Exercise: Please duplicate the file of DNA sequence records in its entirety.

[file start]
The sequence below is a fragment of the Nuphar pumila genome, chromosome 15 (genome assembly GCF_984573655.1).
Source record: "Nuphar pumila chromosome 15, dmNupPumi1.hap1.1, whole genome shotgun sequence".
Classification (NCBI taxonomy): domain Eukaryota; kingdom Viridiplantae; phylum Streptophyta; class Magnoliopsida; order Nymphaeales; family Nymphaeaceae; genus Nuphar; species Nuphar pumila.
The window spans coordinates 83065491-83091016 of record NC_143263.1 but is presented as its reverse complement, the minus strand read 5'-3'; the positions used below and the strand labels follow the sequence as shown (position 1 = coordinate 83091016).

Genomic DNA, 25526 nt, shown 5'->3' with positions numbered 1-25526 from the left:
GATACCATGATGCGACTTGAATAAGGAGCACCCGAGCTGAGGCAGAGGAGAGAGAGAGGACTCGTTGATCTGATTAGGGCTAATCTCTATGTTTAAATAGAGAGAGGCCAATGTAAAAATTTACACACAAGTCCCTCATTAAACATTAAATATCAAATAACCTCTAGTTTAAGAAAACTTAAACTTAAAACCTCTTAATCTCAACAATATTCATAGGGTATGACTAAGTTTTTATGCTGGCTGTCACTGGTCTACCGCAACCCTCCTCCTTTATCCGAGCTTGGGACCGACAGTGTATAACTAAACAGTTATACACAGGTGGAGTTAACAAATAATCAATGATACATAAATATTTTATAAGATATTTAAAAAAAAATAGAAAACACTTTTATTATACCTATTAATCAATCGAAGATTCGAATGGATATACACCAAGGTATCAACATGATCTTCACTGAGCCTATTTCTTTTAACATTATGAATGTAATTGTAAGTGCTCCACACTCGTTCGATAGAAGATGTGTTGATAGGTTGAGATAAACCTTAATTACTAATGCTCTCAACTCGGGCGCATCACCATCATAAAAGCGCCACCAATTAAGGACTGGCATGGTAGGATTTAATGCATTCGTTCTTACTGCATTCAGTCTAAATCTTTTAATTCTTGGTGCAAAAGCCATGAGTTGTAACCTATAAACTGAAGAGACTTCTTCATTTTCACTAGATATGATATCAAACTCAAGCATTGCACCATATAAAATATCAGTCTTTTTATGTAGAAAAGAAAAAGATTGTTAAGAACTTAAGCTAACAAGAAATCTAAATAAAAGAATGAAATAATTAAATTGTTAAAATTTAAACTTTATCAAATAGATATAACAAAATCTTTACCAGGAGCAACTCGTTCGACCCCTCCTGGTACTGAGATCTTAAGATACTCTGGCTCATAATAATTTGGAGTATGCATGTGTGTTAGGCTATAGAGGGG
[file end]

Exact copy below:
The sequence below is a fragment of the Nuphar pumila genome, chromosome 15 (genome assembly GCF_984573655.1).
Source record: "Nuphar pumila chromosome 15, dmNupPumi1.hap1.1, whole genome shotgun sequence".
Classification (NCBI taxonomy): domain Eukaryota; kingdom Viridiplantae; phylum Streptophyta; class Magnoliopsida; order Nymphaeales; family Nymphaeaceae; genus Nuphar; species Nuphar pumila.
The window spans coordinates 83065491-83091016 of record NC_143263.1 but is presented as its reverse complement, the minus strand read 5'-3'; the positions used below and the strand labels follow the sequence as shown (position 1 = coordinate 83091016).

Genomic DNA, 25526 nt, shown 5'->3' with positions numbered 1-25526 from the left:
GATACCATGATGCGACTTGAATAAGGAGCACCCGAGCTGAGGCAGAGGAGAGAGAGAGGACTCGTTGATCTGATTAGGGCTAATCTCTATGTTTAAATAGAGAGAGGCCAATGTAAAAATTTACACACAAGTCCCTCATTAAACATTAAATATCAAATAACCTCTAGTTTAAGAAAACTTAAACTTAAAACCTCTTAATCTCAACAATATTCATAGGGTATGACTAAGTTTTTATGCTGGCTGTCACTGGTCTACCGCAACCCTCCTCCTTTATCCGAGCTTGGGACCGACAGTGTATAACTAAACAGTTATACACAGGTGGAGTTAACAAATAATCAATGATACATAAATATTTTATAAGATATTTAAAAAAAAATAGAAAACACTTTTATTATACCTATTAATCAATCGAAGATTCGAATGGATATACACCAAGGTATCAACATGATCTTCACTGAGCCTATTTCTTTTAACATTATGAATGTAATTGTAAGTGCTCCACACTCGTTCGATAGAAGATGTGTTGATAGGTTGAGATAAACCTTAATTACTAATGCTCTCAACTCGGGCGCATCACCATCATAAAAGCGCCACCAATTAAGGACTGGCATGGTAGGATTTAATGCATTCGTTCTTACTGCATTCAGTCTAAATCTTTTAATTCTTGGTGCAAAAGCCATGAGTTGTAACCTATAAACTGAAGAGACTTCTTCATTTTCACTAGATATGATATCAAACTCAAGCATTGCACCATATAAAATATCAGTCTTTTTATGTAGAAAAGAAAAAGATTGTTAAGAACTTAAGCTAACAAGAAATCTAAATAAAAGAATGAAATAATTAAATTGTTAAAATTTAAACTTTATCAAATAGATATAACAAAATCTTTACCAGGAGCAACTCGTTCGACCCCTCCTGGTACTGAGATCTTAAGATACTCTGGCTCATAATAATTTGGAGTATGCATGTGTGTTAGGCTATAGAGGGG